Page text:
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Milnacipran is a new class of antidepressant, a dual serotonin (5-HT) and noradrenaline (norepinephrine) reuptake inhibitor (SNRI).1 It shows no affinity for neurotransmitter receptors.1 The use of selective serotonin reuptake inhibitor (SSRI) has been associated with the occurrence and worsening of parkinsonism.2,3 However, SNRI induced parkinsonism has not been reported. A case is reported here in which severe parkinsonism occurred in association with the use of milnacipran.
A 83 year old woman was prescribed 200 mg of etidronate disodium once daily, and 0.25 μg of calcitriol for osteoporosis. In July 2001, she was prescribed 15 mg of milnacipran twice daily to alleviate her depressive state. Four months after starting milnacipran, she developed gait disturbance and tremors of the fingers and hands. Her family noticed tilting of her trunk to the left. The gait gradually deteriorated. In December 2001, she became unable to walk unaided. No other medications had been previously prescribed. She was referred to our clinic.
On examination, she was alert. Her face was expressionless, and she spoke in a low voice. Her cranial nerve functions were intact. Barré arm sign was negative. Bradykinesia and plastic rigidity were evident in her four limbs, which showed no obvious laterality. The rigidity was more marked in the proximal musculature. She had resting and postural tremors in the fingers and hands on both sides. Tendon reflexes were normal. Pathological reflexes were negative. The complete blood count, electrolytes, blood urea nitrogen, creatinine, liver function tests, and glucose were normal. Cranial magnetic resonance images demonstrated multiple small infarcts in the thalamus, basal ganglia, and cerebral white matter on both sides.
Because drug induced parkinsonism was suspected, milnacipran was withdrawn. In a few days, she could walk without assistance. Four weeks after withdrawal of the drug, she had slight rigidity and mild bradykinesia. Treatment with 300 mg of L-dopa and 30 mg of carbidopa failed to further improve her motor function. Thus, it was unlikely that she had Parkinson’s disease. A rechallenge procedure with milnacipran was not done, for she was no longer depressive. Because the temporal relation between the ingestion of milnacipran and the occurrence of parkinsonism was so noticeable, it is highly probable that milnacipran caused the severe parkinsonism. Because milnacipran is not metabolised by the hepatic cytochrome P450 system,1 it is unlikely that concurrent use of etidronate disodium and calcitriol affected plasma concentration of milnacipran.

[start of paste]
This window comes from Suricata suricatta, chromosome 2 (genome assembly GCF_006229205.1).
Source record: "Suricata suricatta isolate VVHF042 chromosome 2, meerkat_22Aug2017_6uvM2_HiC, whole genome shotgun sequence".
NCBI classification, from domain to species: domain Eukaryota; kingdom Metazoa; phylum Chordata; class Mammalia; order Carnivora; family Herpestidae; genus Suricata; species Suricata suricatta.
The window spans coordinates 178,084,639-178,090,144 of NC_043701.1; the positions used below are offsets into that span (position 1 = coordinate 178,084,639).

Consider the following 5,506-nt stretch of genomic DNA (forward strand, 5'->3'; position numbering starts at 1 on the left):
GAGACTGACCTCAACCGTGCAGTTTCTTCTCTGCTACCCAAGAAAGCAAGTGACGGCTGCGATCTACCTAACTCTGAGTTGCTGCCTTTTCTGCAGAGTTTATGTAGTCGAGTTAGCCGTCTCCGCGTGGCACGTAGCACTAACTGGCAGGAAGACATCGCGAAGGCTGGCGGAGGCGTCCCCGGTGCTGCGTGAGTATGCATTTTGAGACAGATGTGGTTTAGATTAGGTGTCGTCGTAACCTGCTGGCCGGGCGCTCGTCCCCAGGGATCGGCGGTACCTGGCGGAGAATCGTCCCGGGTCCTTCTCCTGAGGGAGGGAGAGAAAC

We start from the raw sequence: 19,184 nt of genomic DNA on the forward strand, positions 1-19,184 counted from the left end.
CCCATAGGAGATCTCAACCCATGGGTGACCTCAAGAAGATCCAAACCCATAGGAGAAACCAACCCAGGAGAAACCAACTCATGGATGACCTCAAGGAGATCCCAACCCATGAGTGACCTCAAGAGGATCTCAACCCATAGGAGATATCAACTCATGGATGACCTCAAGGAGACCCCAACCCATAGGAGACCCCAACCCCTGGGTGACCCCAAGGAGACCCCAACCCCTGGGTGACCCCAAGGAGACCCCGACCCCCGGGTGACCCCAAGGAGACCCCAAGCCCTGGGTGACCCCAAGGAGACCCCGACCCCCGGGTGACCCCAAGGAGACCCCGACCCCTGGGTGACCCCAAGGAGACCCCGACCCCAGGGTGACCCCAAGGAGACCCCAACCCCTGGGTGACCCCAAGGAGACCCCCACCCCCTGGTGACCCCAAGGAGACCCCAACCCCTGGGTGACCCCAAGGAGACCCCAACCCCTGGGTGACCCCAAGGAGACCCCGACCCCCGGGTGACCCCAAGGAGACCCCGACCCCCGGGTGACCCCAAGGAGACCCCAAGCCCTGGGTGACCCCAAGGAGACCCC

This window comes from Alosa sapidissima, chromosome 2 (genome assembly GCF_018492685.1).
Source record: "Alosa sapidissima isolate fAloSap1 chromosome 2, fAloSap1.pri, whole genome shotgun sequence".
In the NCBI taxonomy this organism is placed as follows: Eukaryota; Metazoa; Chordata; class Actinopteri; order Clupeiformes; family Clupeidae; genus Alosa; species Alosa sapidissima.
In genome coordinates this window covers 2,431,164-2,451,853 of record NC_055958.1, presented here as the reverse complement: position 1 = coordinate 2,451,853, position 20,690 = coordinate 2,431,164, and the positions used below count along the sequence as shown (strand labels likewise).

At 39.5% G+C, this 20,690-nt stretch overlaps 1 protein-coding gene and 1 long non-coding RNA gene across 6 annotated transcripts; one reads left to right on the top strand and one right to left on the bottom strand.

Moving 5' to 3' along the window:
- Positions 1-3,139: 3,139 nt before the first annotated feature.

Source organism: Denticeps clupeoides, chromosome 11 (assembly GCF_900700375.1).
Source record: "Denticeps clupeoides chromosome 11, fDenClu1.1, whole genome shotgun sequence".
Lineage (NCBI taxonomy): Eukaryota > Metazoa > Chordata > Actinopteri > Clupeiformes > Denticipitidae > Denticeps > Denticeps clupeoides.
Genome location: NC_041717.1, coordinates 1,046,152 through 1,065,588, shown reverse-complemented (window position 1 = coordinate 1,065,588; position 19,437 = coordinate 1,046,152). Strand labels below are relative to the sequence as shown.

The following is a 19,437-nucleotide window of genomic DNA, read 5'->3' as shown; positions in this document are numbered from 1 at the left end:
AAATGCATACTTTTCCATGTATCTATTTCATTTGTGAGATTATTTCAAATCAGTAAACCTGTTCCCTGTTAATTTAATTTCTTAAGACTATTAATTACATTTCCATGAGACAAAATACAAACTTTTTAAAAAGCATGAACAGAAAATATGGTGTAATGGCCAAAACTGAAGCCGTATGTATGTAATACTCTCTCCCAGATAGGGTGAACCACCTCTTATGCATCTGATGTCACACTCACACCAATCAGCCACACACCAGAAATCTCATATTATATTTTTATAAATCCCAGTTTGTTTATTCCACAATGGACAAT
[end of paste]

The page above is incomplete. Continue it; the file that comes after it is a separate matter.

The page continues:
Although several lines of evidence suggest that dopamine release in the striatum is regulated by serotonin, the effects of serotonin and SSRI on dopamine release in the striatum of normal animals are disputed. Some studies have demonstrated that stimulation of the 5-HT(1A) receptors inhibits dopamine release and tyrosine hydroxylation in the striatum. In the striatum of the animals with nigrostriatal dopaminergic denervation, 5-HT(1A) receptor density was upregulated.4 The density of dopamine D2 receptors in the striatum was increased after repeated administration of milnacipran.5 Infarcts in the basal ganglia might have impaired such adaptive changes in the dopaminergic system, rendering the patient susceptible to milnacipran induced parkinsonism. To my knowledge, this is the first reported case of parkinsonism associated with the use of SNRI. Clinicians should be aware that not only SSRI but SNRI can cause severe parkinsonism.
Competing interests: none declared.
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